To prove that there is some sort of IP rights infringement, the key requirement, Vutts says, is for a company to “establish reputation”. This is an onerous exercise that a company has to go through to prove that a particular design or color combination or shape is so strongly associated with its product that customers would immediately assume something with a similar design is that very same product.
Success is not achieved overnight
Even KitKat, owned by Nestle, has struggled for years to get the iconic four-finger shape of its chocolate wafers recognized as unique—in many countries, it’s still not a protected design.
What’s more, if a company comes out with a product that has packaging very similar to another product, but there are a few key differences in terms of design elements, then there’s no question of a rights violation at all. Take a look at Patanjali biscuits versus Good Day biscuits again.
Very similar, you would think—from the shape of the package to the colors to the imagery. But if you consider it more carefully, the shape is that of a generic biscuit packet, and the images of biscuits are generic too.
Further, Patanjali doesn’t have the Britannia or Good Day logos or anything remotely similar; its own logo is positioned very differently; and there’s an additional design element on the left, with its “0% maida” assertion. Legally speaking, there are no grounds for calling Patanjali’s design infringement of Britannia/Good Day’s design.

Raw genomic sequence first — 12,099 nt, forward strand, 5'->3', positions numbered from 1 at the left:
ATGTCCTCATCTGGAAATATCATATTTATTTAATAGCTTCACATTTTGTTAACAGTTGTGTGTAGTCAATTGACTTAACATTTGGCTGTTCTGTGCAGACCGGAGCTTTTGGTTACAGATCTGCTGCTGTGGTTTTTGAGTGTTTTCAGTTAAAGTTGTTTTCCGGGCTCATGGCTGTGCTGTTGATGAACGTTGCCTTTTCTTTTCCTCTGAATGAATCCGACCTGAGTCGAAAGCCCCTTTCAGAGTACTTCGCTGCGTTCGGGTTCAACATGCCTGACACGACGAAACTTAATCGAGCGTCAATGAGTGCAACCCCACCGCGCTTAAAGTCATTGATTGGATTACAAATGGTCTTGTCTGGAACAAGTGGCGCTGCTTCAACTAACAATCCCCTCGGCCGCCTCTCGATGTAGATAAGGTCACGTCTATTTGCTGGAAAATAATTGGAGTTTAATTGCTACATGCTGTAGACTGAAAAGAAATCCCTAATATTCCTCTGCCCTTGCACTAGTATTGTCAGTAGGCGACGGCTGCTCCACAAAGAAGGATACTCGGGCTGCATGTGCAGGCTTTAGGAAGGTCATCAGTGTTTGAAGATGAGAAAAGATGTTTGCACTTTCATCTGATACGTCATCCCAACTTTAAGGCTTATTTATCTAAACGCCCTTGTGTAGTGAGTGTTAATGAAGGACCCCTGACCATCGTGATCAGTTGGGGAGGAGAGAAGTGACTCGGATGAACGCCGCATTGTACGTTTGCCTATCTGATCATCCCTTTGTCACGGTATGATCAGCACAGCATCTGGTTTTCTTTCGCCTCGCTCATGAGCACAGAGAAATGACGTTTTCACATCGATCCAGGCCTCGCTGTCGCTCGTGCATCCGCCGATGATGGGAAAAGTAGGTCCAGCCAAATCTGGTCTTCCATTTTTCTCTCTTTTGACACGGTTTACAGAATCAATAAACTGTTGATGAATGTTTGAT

“Most companies, including Patanjali, do a proper brand study before launching, so you will not end up seeing a lot of big companies fighting against each other. They will encroach into each other’s territory but not fight with each other,” says Vutts. They do often enter disputes over advertising, but those, he says, are just tactical battles—a way of saying that “my product is better than your product”.
(Many of these disputes are over one company making an ad that pokes fun at or “disparages” another company’s ads or products. They’re quite common, and Patanjali is no stranger to this, with cases filed against its ads by the likes of Dabur, Reckitt Benckiser, and Hindustan Unilever. But that’s another story altogether.)
Quick to Settle
“Even if they do get into [IP violations] by chance, then they are quick to settle it, they will not let it come out into the market. And Patanjali is following exactly the same model. There’s absolutely nothing wrong in their branding strategy, per se,” adds Vutts.
And indeed, none of the companies whose products we saw above—the likes of Nestle, Dabur, Britannia, and Mondelez—seem to have taken offense at Patanjali’s apparent mimicry. None of the major FMCG companies offered comments when Ken reached out to them for this piece.
Beyond the narrow prism of legal recourse, there is an aspect of a brand’s and a company’s “soft power”.
Which brings us to an interesting situation with Super Star chocolate, Patanjali’s 5 Star clone. PriyaGold (Surya Food Agro Ltd), a home-grown maker of biscuits and other snacks that’s over two decades old, had chocolate by the same name.
Not only had the company applied for a trademark for “SuperStar”, but it had also signed up Bollywood celebrity Katrina Kaif in March this year to feature in a rather terrible commercial featuring the product.
Stop of the sell
When The Ken contacted PriyaGold’s office, we were told the company had mysteriously stopped selling the chocolate about two months ago. Requests for comment over the phone and on the email received no response. A silent ode to Patanjali’s and Baba Ramdev’s soft influence over the powers that be?
Or maybe the chocolate just wasn’t doing well and PriyaGold decided to shelve it, just months after (presumably) paying a hefty sum for a celebrity brand ambassador?
We may never know. But the PriyaGold website does have a new star—a “Choco Caramel Nouga” bar called Hunk; the packaging is a different color, but the chocolate bar on display looks exactly like SuperStar (which was also “Choco Caramel Nouga”). And yes, there’s a picture of Kaif eating it.